We’re always interested in hearing (and reporting) any and all variations of perspective that relate to the U.S golf economy. We were recently attended 19th Hole at the 2014 World Amature Handicap Championship in Myrtle Beach, SC. There were reportedly over 3400 golfers from over 30 countries participating in this years tournament. In an interview on TGD Radio between host, Jeff Gilder and Bob Seganti, PGA Director of Golf for True and Caledonia golf courses, Seganti made the statement that he felt the problems associated with the U.S. golf economy have been over-hyped. True Blue and Caledonia are 2 of the areas finest golf courses located on the south end of the Grand Strand. Admittedly, with so much negative news, we felt this is the kind of information that needs to be heard.
We’ve all heard the three most popular excuses related to a slower than preferred golf economy: it’s too expensive; it takes too long to play; and it’s too hard. Seganti took specific aim on the “it’s too expensive” excuse, pointing out there is great value in round of golf. Golfers can find rates as low at $20 at various times throughout the year in Myrtle Beach. Obviously playing a premium course at the peek of season will cost considerably more, but Seganti’s point is well taken.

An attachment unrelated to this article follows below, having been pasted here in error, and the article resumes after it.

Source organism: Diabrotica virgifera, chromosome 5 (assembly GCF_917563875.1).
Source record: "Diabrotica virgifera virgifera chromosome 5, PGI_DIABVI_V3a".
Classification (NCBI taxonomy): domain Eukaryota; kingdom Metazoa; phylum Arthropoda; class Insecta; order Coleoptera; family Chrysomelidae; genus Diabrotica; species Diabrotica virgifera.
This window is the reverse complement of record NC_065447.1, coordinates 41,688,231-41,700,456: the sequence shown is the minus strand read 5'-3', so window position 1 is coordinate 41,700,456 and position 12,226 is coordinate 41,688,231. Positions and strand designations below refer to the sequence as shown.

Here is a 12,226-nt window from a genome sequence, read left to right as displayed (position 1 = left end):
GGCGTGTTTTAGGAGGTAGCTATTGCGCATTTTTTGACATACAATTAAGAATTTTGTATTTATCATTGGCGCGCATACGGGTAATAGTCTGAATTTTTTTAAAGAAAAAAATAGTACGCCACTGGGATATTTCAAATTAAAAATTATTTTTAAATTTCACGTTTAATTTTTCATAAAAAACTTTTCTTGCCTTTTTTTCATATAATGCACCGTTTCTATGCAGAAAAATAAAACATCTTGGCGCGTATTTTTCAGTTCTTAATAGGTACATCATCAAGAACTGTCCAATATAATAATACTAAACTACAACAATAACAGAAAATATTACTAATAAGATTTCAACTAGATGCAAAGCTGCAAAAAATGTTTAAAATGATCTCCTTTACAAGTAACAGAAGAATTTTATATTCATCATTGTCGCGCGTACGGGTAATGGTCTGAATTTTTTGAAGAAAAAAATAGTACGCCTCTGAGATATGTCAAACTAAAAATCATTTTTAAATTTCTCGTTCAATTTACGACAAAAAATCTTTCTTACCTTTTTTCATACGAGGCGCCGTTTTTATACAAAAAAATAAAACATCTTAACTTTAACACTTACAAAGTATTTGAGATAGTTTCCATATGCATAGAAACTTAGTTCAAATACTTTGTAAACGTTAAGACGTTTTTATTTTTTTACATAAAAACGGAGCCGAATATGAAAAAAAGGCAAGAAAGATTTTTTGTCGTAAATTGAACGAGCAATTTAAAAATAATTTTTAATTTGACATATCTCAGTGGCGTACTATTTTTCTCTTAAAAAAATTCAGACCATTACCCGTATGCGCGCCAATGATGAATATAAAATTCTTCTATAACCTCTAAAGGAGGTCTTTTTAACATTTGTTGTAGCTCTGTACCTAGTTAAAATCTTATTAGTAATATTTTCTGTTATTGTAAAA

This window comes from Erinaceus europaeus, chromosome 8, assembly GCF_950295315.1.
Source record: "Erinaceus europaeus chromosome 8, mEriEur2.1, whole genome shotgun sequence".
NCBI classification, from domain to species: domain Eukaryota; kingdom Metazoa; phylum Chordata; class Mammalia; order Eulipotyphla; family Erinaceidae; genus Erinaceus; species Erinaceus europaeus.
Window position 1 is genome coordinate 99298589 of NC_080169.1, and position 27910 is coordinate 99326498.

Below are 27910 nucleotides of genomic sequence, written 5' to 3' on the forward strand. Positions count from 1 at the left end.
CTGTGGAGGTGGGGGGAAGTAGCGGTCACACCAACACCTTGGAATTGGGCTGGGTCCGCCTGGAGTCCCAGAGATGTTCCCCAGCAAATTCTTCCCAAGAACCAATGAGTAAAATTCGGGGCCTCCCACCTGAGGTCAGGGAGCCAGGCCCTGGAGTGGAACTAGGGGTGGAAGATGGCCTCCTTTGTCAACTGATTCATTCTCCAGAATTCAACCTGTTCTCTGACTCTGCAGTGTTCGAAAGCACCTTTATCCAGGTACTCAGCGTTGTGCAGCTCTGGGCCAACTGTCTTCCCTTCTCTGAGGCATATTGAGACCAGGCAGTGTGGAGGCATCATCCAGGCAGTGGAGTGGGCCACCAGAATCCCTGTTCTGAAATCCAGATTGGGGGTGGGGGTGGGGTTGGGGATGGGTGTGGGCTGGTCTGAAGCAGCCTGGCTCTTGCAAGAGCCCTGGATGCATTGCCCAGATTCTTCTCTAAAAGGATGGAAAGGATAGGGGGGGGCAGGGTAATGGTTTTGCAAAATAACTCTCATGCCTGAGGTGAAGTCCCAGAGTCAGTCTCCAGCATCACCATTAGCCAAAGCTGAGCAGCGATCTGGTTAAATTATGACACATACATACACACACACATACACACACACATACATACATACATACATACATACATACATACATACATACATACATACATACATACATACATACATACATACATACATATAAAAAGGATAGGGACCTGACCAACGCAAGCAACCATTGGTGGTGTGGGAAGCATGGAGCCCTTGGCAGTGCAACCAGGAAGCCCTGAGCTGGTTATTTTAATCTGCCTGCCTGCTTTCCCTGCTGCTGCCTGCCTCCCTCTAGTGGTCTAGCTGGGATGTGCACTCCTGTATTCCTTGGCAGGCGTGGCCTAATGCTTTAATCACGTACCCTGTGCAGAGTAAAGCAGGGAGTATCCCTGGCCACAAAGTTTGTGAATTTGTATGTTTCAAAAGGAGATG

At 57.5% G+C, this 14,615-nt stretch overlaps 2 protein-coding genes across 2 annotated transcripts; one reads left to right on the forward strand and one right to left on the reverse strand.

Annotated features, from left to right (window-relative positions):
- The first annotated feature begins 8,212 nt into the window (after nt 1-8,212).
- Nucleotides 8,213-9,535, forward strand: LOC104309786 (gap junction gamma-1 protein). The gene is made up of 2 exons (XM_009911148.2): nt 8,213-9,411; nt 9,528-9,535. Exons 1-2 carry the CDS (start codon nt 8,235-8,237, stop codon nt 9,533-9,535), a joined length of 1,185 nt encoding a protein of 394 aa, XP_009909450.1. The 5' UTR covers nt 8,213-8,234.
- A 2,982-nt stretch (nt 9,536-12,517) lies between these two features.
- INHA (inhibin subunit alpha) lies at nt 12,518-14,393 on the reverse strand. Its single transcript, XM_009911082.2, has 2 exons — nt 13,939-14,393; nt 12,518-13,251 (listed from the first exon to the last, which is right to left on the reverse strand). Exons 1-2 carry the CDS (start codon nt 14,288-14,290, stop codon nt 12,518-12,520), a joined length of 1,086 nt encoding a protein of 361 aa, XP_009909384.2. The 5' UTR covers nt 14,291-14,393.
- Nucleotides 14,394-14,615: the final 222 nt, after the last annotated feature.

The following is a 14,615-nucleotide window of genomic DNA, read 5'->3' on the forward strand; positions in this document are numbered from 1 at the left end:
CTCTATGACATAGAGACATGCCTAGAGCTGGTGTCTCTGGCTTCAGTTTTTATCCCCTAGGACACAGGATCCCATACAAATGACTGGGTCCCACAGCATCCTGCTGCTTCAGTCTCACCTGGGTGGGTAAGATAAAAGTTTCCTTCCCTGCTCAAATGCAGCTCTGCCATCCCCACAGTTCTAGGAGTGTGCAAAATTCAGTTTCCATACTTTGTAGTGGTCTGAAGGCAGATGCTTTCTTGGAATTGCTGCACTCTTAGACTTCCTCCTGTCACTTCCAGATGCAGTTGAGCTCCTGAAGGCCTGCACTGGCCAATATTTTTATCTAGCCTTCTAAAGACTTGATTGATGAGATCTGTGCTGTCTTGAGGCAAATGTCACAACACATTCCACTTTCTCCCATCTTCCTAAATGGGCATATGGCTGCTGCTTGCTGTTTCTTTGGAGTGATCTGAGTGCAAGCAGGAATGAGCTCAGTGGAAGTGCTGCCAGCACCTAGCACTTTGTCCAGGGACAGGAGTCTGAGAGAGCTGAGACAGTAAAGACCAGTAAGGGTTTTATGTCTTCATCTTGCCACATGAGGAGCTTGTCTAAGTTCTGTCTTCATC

We asked Seganti if he felt the newly proposed “relaxed rules” being touted by the Golf Channel would help ease the “it’s too hard” and “it takes too long” excuses. Seganti was not so ready to write new rules, stating most golfers already play by somewhat relaxed rules. He said he would rather see the emphasis placed on creating shorter course options for beginners and busy families. Courses that have implemented shorter round options ( 3, 5, 7, 9 holes) have had success, but many established courses do not have layouts conducive to the kind of rerouting required to accommodate the concept. We’re 100% in agreement this concept looks promising. Unlike Mr. Seganti, we also like the relaxed rules concept. Yes, many golfers do already play relaxed rules, but if courses adopted changes to address certain round-killers like re-teeing OB shots and double bogey max scoring, pace of play would certainly pick up.
It’s a pretty good bet that Seganti’s comments might be challenged by a few, but we got (and appreciate) the point and the direction of his intent. There’s no argument (Seganti agrees) that courses in many areas are indeed struggling. The negative energy wasted over-hyping and lamenting the woes would certainly be better spent looking for more creative and innovative solutions. It is a great time to look for new ways to tackle old problems.